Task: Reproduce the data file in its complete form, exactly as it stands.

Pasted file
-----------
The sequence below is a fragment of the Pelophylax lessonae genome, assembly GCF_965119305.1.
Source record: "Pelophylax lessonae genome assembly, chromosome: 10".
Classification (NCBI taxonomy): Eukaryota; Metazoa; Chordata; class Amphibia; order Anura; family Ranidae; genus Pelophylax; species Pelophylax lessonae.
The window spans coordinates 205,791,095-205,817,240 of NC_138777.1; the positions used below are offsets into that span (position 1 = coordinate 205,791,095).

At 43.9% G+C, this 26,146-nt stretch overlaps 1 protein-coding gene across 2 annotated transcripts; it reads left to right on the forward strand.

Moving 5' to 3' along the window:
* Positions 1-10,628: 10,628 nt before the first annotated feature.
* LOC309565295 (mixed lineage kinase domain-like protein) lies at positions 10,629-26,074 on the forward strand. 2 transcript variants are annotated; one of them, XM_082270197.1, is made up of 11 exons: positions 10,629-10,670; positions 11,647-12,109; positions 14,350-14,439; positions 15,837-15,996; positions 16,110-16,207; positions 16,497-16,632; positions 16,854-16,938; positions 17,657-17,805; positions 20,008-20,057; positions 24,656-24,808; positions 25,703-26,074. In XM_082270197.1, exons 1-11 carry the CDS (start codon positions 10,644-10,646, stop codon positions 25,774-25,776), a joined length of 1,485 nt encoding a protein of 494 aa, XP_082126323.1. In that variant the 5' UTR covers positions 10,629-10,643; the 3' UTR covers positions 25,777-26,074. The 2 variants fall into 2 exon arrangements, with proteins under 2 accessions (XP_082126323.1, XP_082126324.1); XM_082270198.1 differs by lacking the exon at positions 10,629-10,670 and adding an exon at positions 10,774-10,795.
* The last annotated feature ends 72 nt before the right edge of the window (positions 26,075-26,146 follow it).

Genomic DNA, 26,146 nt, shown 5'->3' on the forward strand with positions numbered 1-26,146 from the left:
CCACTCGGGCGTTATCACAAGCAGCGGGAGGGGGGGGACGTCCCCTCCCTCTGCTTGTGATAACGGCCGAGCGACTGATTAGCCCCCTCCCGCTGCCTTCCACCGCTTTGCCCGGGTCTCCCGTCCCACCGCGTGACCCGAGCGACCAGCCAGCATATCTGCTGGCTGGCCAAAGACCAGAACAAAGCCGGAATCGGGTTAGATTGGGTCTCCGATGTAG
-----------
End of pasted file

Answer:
The sequence below is a fragment of the Pelophylax lessonae genome, assembly GCF_965119305.1.
Source record: "Pelophylax lessonae genome assembly, chromosome: 10".
Classification (NCBI taxonomy): Eukaryota; Metazoa; Chordata; class Amphibia; order Anura; family Ranidae; genus Pelophylax; species Pelophylax lessonae.
The window spans coordinates 205,791,095-205,817,240 of NC_138777.1; the positions used below are offsets into that span (position 1 = coordinate 205,791,095).

At 43.9% G+C, this 26,146-nt stretch overlaps 1 protein-coding gene across 2 annotated transcripts; it reads left to right on the forward strand.

Moving 5' to 3' along the window:
* Positions 1-10,628: 10,628 nt before the first annotated feature.
* LOC309565295 (mixed lineage kinase domain-like protein) lies at positions 10,629-26,074 on the forward strand. 2 transcript variants are annotated; one of them, XM_082270197.1, is made up of 11 exons: positions 10,629-10,670; positions 11,647-12,109; positions 14,350-14,439; positions 15,837-15,996; positions 16,110-16,207; positions 16,497-16,632; positions 16,854-16,938; positions 17,657-17,805; positions 20,008-20,057; positions 24,656-24,808; positions 25,703-26,074. In XM_082270197.1, exons 1-11 carry the CDS (start codon positions 10,644-10,646, stop codon positions 25,774-25,776), a joined length of 1,485 nt encoding a protein of 494 aa, XP_082126323.1. In that variant the 5' UTR covers positions 10,629-10,643; the 3' UTR covers positions 25,777-26,074. The 2 variants fall into 2 exon arrangements, with proteins under 2 accessions (XP_082126323.1, XP_082126324.1); XM_082270198.1 differs by lacking the exon at positions 10,629-10,670 and adding an exon at positions 10,774-10,795.
* The last annotated feature ends 72 nt before the right edge of the window (positions 26,075-26,146 follow it).

Genomic DNA, 26,146 nt, shown 5'->3' on the forward strand with positions numbered 1-26,146 from the left:
CCACTCGGGCGTTATCACAAGCAGCGGGAGGGGGGGGACGTCCCCTCCCTCTGCTTGTGATAACGGCCGAGCGACTGATTAGCCCCCTCCCGCTGCCTTCCACCGCTTTGCCCGGGTCTCCCGTCCCACCGCGTGACCCGAGCGACCAGCCAGCATATCTGCTGGCTGGCCAAAGACCAGAACAAAGCCGGAATCGGGTTAGATTGGGTCTCCGATGTAG